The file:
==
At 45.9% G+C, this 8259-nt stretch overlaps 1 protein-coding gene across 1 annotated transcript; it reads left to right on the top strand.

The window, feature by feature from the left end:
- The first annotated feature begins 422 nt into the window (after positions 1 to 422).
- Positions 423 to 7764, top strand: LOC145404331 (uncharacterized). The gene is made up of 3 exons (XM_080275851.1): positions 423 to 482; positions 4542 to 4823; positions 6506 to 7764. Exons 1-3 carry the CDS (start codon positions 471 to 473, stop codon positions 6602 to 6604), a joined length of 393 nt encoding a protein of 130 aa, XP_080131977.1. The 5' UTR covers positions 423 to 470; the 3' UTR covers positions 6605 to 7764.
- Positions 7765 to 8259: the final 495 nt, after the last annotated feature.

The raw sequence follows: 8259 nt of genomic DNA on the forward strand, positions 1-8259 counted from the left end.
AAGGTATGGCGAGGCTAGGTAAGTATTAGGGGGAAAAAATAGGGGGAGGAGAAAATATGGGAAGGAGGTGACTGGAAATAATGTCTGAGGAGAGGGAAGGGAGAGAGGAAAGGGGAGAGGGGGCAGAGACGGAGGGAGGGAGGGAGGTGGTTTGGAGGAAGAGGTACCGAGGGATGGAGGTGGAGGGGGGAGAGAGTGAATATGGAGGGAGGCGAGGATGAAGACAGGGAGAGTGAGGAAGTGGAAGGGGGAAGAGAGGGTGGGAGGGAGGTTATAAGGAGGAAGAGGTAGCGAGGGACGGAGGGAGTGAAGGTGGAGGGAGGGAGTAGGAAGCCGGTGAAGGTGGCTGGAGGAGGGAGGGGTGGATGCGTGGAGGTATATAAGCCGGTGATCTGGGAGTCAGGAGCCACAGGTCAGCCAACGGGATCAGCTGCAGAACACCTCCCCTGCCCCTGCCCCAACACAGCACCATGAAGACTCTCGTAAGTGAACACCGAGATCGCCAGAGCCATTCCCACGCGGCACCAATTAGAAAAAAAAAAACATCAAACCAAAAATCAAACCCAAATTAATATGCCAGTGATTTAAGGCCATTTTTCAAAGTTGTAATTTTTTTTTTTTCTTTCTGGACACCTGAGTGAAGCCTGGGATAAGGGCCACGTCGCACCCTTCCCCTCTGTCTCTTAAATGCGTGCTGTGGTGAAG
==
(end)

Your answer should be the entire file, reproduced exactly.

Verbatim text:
At 45.9% G+C, this 8259-nt stretch overlaps 1 protein-coding gene across 1 annotated transcript; it reads left to right on the top strand.

The window, feature by feature from the left end:
- The first annotated feature begins 422 nt into the window (after positions 1 to 422).
- Positions 423 to 7764, top strand: LOC145404331 (uncharacterized). The gene is made up of 3 exons (XM_080275851.1): positions 423 to 482; positions 4542 to 4823; positions 6506 to 7764. Exons 1-3 carry the CDS (start codon positions 471 to 473, stop codon positions 6602 to 6604), a joined length of 393 nt encoding a protein of 130 aa, XP_080131977.1. The 5' UTR covers positions 423 to 470; the 3' UTR covers positions 6605 to 7764.
- Positions 7765 to 8259: the final 495 nt, after the last annotated feature.

The raw sequence follows: 8259 nt of genomic DNA on the forward strand, positions 1-8259 counted from the left end.
AAGGTATGGCGAGGCTAGGTAAGTATTAGGGGGAAAAAATAGGGGGAGGAGAAAATATGGGAAGGAGGTGACTGGAAATAATGTCTGAGGAGAGGGAAGGGAGAGAGGAAAGGGGAGAGGGGGCAGAGACGGAGGGAGGGAGGGAGGTGGTTTGGAGGAAGAGGTACCGAGGGATGGAGGTGGAGGGGGGAGAGAGTGAATATGGAGGGAGGCGAGGATGAAGACAGGGAGAGTGAGGAAGTGGAAGGGGGAAGAGAGGGTGGGAGGGAGGTTATAAGGAGGAAGAGGTAGCGAGGGACGGAGGGAGTGAAGGTGGAGGGAGGGAGTAGGAAGCCGGTGAAGGTGGCTGGAGGAGGGAGGGGTGGATGCGTGGAGGTATATAAGCCGGTGATCTGGGAGTCAGGAGCCACAGGTCAGCCAACGGGATCAGCTGCAGAACACCTCCCCTGCCCCTGCCCCAACACAGCACCATGAAGACTCTCGTAAGTGAACACCGAGATCGCCAGAGCCATTCCCACGCGGCACCAATTAGAAAAAAAAAAACATCAAACCAAAAATCAAACCCAAATTAATATGCCAGTGATTTAAGGCCATTTTTCAAAGTTGTAATTTTTTTTTTTTCTTTCTGGACACCTGAGTGAAGCCTGGGATAAGGGCCACGTCGCACCCTTCCCCTCTGTCTCTTAAATGCGTGCTGTGGTGAAG